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Rage, Repulsion, Response, Roman

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Repulsion, rage and Roman. From comments, to blog posts, to emails, my entire day has been filled with Roman wrath. I can handle it. And I should -- I touched on a sensitive, flammable issue. But based on my "Repulsion" piece here, I think some readers failed to understand what I was writing, and simply jumped to conclusions. Some thoughts were well thought out, and even if they didn't agree with me, I find this interesting since the study of film should involve a multitude of opinions. And I *was* studying a film. But due to the numerous comments, I felt I should explain my take on the Polanski case, and I linked more thoughts to my site, Sunset Gun. But since then, emails, blog posts and comments have increased, so I thought it necessary to publish it here as well.

polanski-1.jpg picture by BrandoBardot

Upon hearing the news of Roman Polanski's arrest Sunday, and after arguing, discussing and thinking about the horribly mishandled case, especially by the late Judge Laurence Rittenband, and of course, the wrongful actions of Polanski towards young Samantha Geimer in 1977, I posted my take on Polanski's brilliant Repulsion here,  at the Huffington Post. From RepulsionRosemary's Baby, Chinatown, Tess, Death and the Maiden, Bitter Moon and other pictures, I've always contended that Polanski has depicted women with complication, humanity, ugliness and most important, empathy. Polanski is an artist, an acute observer of life's darkness and absurdities on the level of Dostoevsky or Nietzsche. I write this not to defend statutory rape, I write this to study the visions of a troubled, talented human being, a human being who has gone through real horror himself and a human being who also happens to be one of the greatest filmmakers alive.

But before discussing Repulsion, I wrote this, very briefly at the Huffington Post

I'm not going to go into my Roman Polanski defense. I've been doing this all morning, nearly ranting and raving over my views on the matter, and have grown frustrated and depressed. But in short, I'm not happy about his arrest. So, I would rather discuss one of his greatest pictures, a brilliant portrait of female sadness, alienation, sexual neurosis turned to psychosis. A movie all women should watch -- his masterpiece Repulsion.

This caused a flurry of outraged comments. Though many readers appreciated my essay, many slammed me for what they read as a defense of Polanski through his movies, Repulsion in particular. The Washington City Paper's blogger The Sexist wrote: "Congratulations, the Huffington Post's Kim Morgan:You win the prize of penning the most disgusting defense of Polanski I've read to date!"

Well if I get a prize, I'll hand a gold statue to The Post News blogger who wrote a bizarre, creepy take on my piece: "Kim Morgan claims she's setting aside her arguments for the right to rape children, and instead does some film criticism of Repulsion in an effort to suggest that Polanski can't be a rapist, because he understands women , and their dark desires -- hint, hint, his 13-year-old victim was asking for it when she cried and said no and begged to go home.  Polanski knows women better than they know themselves, she says.  He knows, apparently, that 13-year-olds are dying to be raped, even if they continue to say no after the fact by pressing charges... Morgan's insinuation that rape is some secret desire of women everywhere, and especially of junior high school girls."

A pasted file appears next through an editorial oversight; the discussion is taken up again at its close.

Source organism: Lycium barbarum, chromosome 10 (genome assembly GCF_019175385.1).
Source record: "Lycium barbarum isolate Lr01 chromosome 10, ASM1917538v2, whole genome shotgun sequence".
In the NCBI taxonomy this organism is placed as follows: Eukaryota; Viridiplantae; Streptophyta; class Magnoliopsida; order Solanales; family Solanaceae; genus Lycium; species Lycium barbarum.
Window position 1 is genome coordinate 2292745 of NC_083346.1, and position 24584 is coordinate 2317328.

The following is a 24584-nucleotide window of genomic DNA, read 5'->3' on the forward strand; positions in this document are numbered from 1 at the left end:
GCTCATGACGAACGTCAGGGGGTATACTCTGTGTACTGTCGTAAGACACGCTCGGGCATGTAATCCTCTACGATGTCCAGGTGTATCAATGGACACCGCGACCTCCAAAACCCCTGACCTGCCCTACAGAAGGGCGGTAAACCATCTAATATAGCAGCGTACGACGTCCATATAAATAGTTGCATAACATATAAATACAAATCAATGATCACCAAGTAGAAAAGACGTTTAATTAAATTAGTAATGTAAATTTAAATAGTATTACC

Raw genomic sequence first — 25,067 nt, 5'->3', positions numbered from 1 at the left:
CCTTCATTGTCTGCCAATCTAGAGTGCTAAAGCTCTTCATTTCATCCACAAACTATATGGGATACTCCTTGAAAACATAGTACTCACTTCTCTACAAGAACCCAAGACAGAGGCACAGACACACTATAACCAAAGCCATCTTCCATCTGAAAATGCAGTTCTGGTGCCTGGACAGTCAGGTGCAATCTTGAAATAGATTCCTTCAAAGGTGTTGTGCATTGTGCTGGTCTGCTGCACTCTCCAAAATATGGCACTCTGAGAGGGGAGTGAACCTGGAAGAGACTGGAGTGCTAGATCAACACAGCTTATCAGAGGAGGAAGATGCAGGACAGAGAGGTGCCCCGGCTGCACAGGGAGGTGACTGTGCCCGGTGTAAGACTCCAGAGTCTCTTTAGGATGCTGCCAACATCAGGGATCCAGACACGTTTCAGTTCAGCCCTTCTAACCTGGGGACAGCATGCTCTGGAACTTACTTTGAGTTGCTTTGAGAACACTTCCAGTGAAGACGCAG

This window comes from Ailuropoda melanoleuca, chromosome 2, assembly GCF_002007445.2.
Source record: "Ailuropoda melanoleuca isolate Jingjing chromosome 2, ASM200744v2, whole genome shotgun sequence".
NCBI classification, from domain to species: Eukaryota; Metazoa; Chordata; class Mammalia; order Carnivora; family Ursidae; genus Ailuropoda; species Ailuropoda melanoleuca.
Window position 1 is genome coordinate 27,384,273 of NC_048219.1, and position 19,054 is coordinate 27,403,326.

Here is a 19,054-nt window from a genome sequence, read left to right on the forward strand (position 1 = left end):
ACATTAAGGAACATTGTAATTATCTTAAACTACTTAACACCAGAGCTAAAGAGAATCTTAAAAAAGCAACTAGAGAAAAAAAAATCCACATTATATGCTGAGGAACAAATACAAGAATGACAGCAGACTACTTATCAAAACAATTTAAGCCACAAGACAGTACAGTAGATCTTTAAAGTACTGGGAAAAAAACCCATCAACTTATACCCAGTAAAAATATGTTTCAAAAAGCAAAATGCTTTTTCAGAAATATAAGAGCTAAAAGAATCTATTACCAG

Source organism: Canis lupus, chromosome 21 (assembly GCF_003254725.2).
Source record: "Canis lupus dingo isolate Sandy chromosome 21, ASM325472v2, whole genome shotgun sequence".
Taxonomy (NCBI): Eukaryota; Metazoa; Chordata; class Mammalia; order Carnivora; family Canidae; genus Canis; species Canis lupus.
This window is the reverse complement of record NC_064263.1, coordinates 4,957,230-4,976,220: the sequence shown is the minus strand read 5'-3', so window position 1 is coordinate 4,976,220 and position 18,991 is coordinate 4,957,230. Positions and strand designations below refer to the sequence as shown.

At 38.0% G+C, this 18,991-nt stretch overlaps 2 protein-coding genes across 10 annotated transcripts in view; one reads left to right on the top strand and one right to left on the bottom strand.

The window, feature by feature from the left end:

repulsion1.jpg picture by BrandoBardot

I'm not sure how to respond to this this Andrea Dworkin-style foaming of the mouth, other than, I'm happy that she actually dug into my piece this deeply and at least saw some of the dual desires of women. Or, rather, what she views what I see. Even if she erroneously believes I'm saying Polanski can't be a rapist, because he understands women. And even if she thinks I'm a sick fuck. 

And here from, Wet Asphalt:

Frankly, this argument is the most blatant example of starfucking to be found and that Repulsion is in fact a piece of shit has no more bearing on the argument than does the fact that Chinatown is a masterpiece. The ONLY reason a 'film and culture' writer like Kim Morgan would be 'ranting and raving' at all about anything related to this case is because Roman Polanski is a famous person and Kim Morgan is a starfucker.

  Yeah. I've got no response to that one.

Though I understand the sensitivity and complexity of the matter, I find some of the hysteria bordering on insane. The emails I've received range from polite disagreement to articulatete salvos, to bizarre wishes that I should be or had been raped for my current defense of Polanski. Since I was 13 many years ago, and a woman myself, it's interesting to me that defenders of rape don't stop to think that perhaps, I might actually know a thing or two about such matters.

My stance has been that I believe the case should have moved along as originally settled by all parties, and not turned into the witch hunt it has become. Even, Roger Gunson, the Assistant DA who led the original prosecution, has expressed his problems with Judge Rittenband's conduct and stated that "under those circumstances" he wasn't surprised that Polanski fled. And I think that, for the sake of Samantha Geimer, this should have been laid to rest decades ago.

Read more Kim Morgan at Sunset Gun.

Around the Web

Roman Polanski - Wikipedia, the free encyclopedia

Roman Polanski

Polanski's arrest could be his path to freedom - Yahoo! News

Roman Polanski | Film | guardian.co.uk